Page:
If your air conditioning system is over 10 years old and uses R22 refrigerant, you need to consider a replacement system.
The R22 refrigerant used in such systems before 2003 has ozone-depleting potential and was banned from 1 January 2015. What this means for you now is that if your system breaks down or needs a service, it may need to be replaced because you won’t be able to get spare parts and you can no longer recharge your system using R22 refrigerant. Therefore, if yours is an R22 air conditioning system, you have two choices:
Do nothing and risk site shutdown and/or fines according to EC Ozone Regulation No. 1005/2009.
Plan a considered, costed replacement strategy to reduce the risk. Replacing your system can reduce running costs and carbon emissions while providing a more controllable, comfortable environment. Replacing your system needn’t be expensive and could even be cost neutral.
Here’s what you need to know.
The hydrochlorofluorocarbon (HCFC) compound (Chlorodifluoromethane or difluoromonochloromethane) is also known as HCFC-22 or by its more popularly known name of R22 refrigerant.
R22 Refrigerant is a colourless gas and was once a commonly used propellant and refrigerant in air conditioning applications. From 2010 only recycled or saved stocks of the R22 Refrigerant could be used and it can no longer be manufactured. R22 is classified as a greenhouse gas with a high global warming potential.
New legislation has come into force to limit the manufacture and use of R22 as a refrigerant. This has been necessary to reduce its impact on the environment and limiting its effect on global warming. From 2010 it was no longer possible to manufacture R22 and only existing stocks could be used limiting its availability and increasing its price.
The R22 refrigerant legislation changes are been made because it has been shown that R22 has a negative effect on the ozone layer which protects the earth from harmful ultraviolet (UV) light, there has also been discussion about the effects of R22 on global warming, whilst many believe its not the most significant contributor to global warming, it still has an effect which needs to be controlled through legislation. Many companies who use R22 Refrigerant in their systems started to comply with the R22 legislation in advance of the deadlines which has been demonstrated by the facts that the majority of R22 refrigeration units are at least one third of their way through their planned lifespan and when companies are modernising their plants, they are choosing to move over to alternative refrigeration solutions rather than spending money and resources repairing or maintaining the existing R22 refrigerant systems. In addition, new plants are being built that use refrigerants which have zero ozone depleting potential such as ammonia and R404A. These alternative refrigerants to R22 are also proven to be more energy efficient than the R22 refrigerant and are therefore a better and more popular choice for the companies in question.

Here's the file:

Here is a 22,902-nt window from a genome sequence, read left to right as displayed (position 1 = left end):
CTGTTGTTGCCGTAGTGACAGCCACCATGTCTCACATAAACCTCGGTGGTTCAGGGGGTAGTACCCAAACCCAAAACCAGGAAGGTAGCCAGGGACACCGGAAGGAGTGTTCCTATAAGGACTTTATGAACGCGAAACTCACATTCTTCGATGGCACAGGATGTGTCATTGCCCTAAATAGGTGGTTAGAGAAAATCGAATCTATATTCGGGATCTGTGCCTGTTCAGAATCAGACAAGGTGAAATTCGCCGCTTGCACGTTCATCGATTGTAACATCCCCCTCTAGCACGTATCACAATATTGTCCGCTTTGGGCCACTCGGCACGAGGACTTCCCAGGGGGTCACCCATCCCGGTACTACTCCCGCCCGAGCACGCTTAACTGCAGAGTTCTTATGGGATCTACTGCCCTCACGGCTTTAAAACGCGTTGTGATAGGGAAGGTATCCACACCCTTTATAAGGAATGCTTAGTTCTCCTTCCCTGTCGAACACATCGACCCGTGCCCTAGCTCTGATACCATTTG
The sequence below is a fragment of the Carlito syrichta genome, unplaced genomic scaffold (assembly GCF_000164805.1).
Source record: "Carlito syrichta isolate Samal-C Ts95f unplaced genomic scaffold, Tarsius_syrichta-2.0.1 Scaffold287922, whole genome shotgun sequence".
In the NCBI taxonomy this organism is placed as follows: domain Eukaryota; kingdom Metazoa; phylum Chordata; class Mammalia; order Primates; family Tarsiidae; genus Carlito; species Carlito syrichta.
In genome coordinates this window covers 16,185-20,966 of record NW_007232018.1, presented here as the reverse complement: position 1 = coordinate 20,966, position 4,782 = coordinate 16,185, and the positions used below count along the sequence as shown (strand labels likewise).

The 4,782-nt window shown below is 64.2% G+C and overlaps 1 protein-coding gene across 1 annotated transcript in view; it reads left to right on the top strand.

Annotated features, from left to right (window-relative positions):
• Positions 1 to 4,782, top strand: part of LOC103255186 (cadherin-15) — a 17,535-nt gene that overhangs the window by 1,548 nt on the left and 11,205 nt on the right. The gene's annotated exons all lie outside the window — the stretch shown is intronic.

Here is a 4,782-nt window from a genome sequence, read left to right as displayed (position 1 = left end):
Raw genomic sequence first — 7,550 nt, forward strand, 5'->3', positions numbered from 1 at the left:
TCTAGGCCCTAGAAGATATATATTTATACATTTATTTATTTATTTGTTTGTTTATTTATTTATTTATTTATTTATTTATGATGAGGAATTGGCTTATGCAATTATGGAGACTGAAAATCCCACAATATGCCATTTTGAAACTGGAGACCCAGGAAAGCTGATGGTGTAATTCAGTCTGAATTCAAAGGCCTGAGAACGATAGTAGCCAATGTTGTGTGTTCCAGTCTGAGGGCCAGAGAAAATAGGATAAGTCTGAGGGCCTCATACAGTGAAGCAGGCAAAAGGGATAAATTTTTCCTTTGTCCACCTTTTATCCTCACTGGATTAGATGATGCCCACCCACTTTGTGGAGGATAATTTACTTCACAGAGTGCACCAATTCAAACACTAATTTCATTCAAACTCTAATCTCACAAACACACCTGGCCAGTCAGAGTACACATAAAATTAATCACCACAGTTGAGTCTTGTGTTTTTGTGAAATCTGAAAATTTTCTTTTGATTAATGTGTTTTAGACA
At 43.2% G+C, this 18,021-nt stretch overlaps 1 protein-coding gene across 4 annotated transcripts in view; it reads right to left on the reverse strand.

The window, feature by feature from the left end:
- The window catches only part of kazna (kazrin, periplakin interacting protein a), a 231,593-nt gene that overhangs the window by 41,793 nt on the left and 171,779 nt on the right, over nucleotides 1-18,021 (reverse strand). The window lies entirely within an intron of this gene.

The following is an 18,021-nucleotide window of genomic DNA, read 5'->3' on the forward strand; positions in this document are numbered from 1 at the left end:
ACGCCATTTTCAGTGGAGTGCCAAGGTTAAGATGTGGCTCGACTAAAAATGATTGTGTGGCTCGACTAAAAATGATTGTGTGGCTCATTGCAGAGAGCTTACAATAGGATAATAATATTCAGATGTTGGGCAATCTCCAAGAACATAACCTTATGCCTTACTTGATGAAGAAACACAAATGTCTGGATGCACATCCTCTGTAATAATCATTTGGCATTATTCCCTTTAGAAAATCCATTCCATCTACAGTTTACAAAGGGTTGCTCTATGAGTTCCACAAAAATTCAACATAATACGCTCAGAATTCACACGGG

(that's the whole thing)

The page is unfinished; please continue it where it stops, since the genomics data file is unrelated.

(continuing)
The ultimate deadline is 2015 and many companies, even though they have started looking at the implications of looking at an alternative to R22 have left them an awful lot to do to comply with the full R22 legislation prior to this date.
Another problem facing many companies is that they rely on the existing R22 refrigerant for their day to day business operation so they can’t simply “turn off” the process whilst an alternative is designed and built. Key to a smooth transition lies with ensuring the successful project management of the removal of the R22 refrigerant and professional installation of a replacement system. In order to efficiently facilitate the move away from R22 Refrigerant, it is important to effectively and efficiently utilise the existing equipment wherever possible as well as the planned construction of new building, minimising disruption to ongoing operations and the smooth integration of new plant during a suitable period. However, it should not be forgotten that the most important part of the process is the careful and safe removal of the R22 and its integral chemicals.
The replacement of R22 also carries substantial risk as the new refrigerants contain Hydrocarbons. Consisting mostly of Iso-butane, Propane and Ammonia, these refrigerants have additional hazards associated with them which will require specialist engineering skills to deal with. In addition, there is also an impending “Mandatory registration’ of engineers onto the ACRIB register and Companies onto the REFCOM register that must be adhered to.
Since April 2017, Kimpton Air Conditioning Division have been a Business Solutions Partner of Mitsubishi. We work closely with them and all of our team are fully trained in the correct installation, maintenance and ongoing use of their equipment. Mitsubishi’s quality is renowned across the globe, and we’re proud to call ourselves official partners. Our in-depth product knowledge allows us to offer extended warranties of up to 7 years, providing maintenance inspections are performed regularly.
There are not many other players out there able to offer a full seven-year warranty. If you’re not familiar with them, here is a short intro video to better explain their position on R22 refrigerant replacement.